Taiwan eyes closer cooperation with Indonesia

Indonesia, Southeast Asia’s largest economy, is also the world’s largest Muslim-majority nation.

Jakarta, Indonesia

Jakarta, Indonesia (Wikimedia Commons photo)

TAIPEI (Taiwan News) - With the “New Southbound Policy” entering into full force and effect, Taiwan is seeking to forge closer bilateral ties with Indonesia, a nation that has enjoyed a robust economic growth in recent years.

Indonesia, Southeast Asia’s largest economy, is also the world’s largest Muslim-majority nation.

According to the nation’s official statistics, Indonesia’s GDP rose by 5.02 percent in 2016, higher than 4.88 percent seen in the year before, and one of the best performing emerging markets in Asia.

Taiwan’s Ministry of Economic Affairs (MOEA) has included the Southeast Asian nation in the first phase of the policy, along with the Philippines, India, Thailand, Malaysia, and Vietnam.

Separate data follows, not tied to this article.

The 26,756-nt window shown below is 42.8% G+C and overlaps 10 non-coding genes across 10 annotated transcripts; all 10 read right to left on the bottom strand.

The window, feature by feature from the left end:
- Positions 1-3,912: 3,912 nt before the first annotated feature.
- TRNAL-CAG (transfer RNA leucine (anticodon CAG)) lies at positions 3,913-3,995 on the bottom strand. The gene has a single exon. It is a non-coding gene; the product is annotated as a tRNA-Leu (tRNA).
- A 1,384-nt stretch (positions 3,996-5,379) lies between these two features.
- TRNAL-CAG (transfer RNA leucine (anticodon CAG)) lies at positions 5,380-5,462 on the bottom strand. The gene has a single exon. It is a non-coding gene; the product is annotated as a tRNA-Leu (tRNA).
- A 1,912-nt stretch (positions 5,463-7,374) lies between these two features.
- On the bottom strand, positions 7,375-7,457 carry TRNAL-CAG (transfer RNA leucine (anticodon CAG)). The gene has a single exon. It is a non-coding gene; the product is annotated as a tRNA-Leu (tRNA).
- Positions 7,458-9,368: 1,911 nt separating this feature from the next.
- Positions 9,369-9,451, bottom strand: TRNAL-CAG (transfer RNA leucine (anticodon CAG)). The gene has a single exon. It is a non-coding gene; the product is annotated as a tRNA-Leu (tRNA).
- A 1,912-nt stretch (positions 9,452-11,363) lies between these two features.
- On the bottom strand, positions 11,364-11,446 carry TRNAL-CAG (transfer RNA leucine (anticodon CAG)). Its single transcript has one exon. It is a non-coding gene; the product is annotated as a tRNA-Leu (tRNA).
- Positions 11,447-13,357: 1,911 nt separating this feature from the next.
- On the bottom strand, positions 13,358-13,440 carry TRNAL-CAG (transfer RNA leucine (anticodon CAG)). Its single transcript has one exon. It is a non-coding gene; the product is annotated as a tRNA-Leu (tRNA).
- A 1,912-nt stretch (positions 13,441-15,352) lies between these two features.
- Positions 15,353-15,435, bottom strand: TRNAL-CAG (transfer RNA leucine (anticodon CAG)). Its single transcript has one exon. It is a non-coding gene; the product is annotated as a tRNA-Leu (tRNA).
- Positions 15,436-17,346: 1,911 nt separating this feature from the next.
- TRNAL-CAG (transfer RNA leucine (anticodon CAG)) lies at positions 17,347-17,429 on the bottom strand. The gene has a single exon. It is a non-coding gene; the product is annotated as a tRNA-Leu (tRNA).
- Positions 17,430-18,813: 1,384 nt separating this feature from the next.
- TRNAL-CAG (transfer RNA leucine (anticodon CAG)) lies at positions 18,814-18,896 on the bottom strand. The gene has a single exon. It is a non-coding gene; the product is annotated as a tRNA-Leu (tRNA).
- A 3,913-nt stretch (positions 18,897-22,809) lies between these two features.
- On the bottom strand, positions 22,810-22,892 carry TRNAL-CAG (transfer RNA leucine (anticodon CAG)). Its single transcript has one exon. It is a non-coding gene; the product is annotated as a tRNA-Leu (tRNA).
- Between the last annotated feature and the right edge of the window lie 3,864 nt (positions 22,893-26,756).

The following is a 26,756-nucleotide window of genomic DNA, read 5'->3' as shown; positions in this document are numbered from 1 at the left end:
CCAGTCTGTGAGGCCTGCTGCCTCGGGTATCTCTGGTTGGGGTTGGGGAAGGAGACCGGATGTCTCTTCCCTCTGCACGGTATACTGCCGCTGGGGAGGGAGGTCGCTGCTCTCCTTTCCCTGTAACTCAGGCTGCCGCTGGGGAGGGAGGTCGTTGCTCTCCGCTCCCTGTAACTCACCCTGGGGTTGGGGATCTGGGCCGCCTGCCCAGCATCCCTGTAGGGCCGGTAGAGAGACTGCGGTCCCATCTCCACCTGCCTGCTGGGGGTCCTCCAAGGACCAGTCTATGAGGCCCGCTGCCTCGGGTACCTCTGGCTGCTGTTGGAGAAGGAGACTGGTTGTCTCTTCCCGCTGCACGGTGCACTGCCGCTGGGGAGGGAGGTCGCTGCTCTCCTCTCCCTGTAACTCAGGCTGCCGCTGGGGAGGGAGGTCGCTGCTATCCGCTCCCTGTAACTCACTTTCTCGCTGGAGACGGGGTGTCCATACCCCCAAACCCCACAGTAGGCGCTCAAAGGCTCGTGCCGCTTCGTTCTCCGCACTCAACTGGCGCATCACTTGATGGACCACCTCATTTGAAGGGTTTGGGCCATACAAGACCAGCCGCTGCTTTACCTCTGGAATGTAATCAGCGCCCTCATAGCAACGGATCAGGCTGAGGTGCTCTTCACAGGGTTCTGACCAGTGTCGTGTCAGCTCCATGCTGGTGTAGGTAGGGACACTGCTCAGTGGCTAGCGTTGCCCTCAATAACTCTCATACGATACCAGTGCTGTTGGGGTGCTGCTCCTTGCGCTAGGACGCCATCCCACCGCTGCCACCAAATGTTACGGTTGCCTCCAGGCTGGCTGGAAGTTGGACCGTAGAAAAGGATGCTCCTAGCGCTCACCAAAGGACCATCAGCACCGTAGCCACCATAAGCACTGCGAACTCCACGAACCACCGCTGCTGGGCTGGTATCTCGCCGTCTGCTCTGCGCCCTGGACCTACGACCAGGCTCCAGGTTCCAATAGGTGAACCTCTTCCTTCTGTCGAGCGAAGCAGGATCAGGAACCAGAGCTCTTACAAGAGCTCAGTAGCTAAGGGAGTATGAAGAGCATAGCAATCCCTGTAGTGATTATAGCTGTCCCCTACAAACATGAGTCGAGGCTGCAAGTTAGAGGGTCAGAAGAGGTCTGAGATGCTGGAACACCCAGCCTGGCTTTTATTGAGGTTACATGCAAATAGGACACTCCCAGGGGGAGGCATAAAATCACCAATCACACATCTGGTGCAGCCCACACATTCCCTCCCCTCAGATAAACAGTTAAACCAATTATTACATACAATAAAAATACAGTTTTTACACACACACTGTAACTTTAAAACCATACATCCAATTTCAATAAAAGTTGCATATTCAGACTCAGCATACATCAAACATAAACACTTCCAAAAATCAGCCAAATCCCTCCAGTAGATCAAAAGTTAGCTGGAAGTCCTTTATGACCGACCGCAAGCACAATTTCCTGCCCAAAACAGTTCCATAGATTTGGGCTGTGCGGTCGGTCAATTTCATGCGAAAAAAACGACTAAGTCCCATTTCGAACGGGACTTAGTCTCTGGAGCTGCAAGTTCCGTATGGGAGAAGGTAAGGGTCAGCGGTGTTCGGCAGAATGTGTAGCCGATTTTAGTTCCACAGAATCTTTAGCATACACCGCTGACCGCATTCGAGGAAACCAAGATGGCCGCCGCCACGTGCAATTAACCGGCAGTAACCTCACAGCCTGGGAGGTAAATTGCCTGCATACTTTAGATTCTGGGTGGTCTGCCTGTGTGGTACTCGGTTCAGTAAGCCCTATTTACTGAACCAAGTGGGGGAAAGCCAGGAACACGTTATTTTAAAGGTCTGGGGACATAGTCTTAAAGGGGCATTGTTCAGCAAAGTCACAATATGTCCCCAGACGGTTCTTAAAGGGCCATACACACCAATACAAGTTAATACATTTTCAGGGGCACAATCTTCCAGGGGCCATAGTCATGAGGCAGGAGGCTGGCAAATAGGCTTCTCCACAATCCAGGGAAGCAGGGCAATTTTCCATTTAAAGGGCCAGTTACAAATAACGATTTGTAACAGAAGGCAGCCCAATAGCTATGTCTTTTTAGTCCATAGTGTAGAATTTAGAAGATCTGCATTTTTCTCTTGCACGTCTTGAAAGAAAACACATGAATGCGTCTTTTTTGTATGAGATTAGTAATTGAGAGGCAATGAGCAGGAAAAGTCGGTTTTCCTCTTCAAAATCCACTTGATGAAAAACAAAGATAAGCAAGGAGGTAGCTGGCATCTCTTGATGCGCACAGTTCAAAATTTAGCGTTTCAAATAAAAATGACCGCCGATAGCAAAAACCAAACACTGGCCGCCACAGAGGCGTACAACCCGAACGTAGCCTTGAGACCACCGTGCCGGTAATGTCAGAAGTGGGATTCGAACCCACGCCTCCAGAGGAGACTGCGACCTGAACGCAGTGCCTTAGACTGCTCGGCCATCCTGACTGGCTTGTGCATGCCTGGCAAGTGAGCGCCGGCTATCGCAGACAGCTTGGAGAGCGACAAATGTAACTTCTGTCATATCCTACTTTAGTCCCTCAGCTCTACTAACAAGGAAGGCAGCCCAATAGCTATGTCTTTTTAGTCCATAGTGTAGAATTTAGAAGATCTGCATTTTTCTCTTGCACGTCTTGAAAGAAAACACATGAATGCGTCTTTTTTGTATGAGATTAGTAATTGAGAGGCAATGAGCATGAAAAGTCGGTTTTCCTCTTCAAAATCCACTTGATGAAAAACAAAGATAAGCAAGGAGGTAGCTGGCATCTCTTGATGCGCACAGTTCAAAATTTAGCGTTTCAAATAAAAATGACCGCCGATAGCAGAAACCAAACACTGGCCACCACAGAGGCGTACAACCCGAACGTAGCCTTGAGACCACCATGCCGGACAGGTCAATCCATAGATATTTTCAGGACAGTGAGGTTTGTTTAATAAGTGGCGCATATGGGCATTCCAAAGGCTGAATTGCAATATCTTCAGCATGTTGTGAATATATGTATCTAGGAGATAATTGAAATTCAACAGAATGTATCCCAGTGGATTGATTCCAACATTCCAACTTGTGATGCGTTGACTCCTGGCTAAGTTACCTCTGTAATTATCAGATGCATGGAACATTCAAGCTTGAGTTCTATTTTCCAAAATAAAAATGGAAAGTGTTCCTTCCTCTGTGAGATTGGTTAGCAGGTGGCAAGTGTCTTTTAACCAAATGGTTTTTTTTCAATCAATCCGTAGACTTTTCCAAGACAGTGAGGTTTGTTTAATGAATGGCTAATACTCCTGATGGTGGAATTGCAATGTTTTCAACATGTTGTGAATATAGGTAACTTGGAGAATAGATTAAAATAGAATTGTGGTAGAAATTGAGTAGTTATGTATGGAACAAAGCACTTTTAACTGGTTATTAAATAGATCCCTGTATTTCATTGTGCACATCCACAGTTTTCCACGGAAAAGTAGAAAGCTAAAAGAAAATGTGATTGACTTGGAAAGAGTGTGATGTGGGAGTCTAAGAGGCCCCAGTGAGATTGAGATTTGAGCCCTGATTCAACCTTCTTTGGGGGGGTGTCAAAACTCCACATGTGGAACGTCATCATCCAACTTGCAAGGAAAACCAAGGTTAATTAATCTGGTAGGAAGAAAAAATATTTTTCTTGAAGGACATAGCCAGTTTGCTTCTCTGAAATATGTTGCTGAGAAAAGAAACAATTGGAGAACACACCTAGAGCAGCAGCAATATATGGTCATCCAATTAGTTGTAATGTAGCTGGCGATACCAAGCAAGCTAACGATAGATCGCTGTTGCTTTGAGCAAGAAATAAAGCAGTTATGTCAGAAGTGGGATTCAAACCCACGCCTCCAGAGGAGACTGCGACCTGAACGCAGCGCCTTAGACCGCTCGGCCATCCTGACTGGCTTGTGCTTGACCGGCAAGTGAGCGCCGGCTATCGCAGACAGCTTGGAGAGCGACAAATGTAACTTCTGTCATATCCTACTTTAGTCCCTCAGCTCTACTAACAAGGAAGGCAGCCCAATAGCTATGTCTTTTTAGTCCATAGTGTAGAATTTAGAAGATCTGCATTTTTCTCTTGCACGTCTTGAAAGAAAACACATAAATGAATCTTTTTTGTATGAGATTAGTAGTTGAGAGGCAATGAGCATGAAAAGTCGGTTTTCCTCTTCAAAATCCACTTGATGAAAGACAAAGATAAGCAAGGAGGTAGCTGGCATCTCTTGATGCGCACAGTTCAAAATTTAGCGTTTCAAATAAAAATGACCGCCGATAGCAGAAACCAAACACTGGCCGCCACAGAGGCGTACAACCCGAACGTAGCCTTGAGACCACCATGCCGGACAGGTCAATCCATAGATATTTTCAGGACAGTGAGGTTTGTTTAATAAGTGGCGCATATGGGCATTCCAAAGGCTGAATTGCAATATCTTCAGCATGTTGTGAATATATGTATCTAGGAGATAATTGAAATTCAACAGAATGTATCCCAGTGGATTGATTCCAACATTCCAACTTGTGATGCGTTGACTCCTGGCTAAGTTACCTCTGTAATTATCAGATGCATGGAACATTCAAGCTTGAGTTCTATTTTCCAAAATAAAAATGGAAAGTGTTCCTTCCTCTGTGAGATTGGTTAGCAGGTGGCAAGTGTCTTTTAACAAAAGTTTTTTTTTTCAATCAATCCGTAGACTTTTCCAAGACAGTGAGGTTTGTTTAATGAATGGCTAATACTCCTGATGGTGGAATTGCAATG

The policy, introduced by President Tsai Ing-wen, aims to strengthen Taiwan’s trade and economic ties with countries in South and Southeast Asia, including ten ASEAN nations along with India, Pakistan, Bangladesh, Nepal, Sri Lanka, Bhutan, and New Zealand and Australia.

According to the international professional services firm PwC’s latest report published on Wednesday, Indonesia is projected to be the world’s fourth largest economy by 2050.

“By 2050, emerging economies such as Mexico and Indonesia are likely to be larger than the UK and France, while Pakistan and Egypt could overtake Italy and Canada,” the report said.

Indonesia is also Taiwan’s 12th largest partner, with over 1,700 Taiwanese companies investing in the country.

Robert James Bintaryo, representative of the Indonesian Economic and Trade Office (IETO) in Taipei, said that Indonesian President Joko Widodo has focused heavily on developing the nation’s infrastructure, especially the construction of highways, ports, railways, and electricity, a field of which he has encouraged foreign investment.

He also expressed support for Taiwan’s “New Southbound Policy,” which stresses mutual benefit and win-win cooperation between Taiwan and the targeted countries.

The Taiwanese government has planned on allowing more Indonesian workers into the country, which serves as an important step in advancing the government’s policy as well as bilateral ties.

Indonesian is the biggest source of migrant workers for Taiwan, followed by Vietnam, the Philippines and Thailand.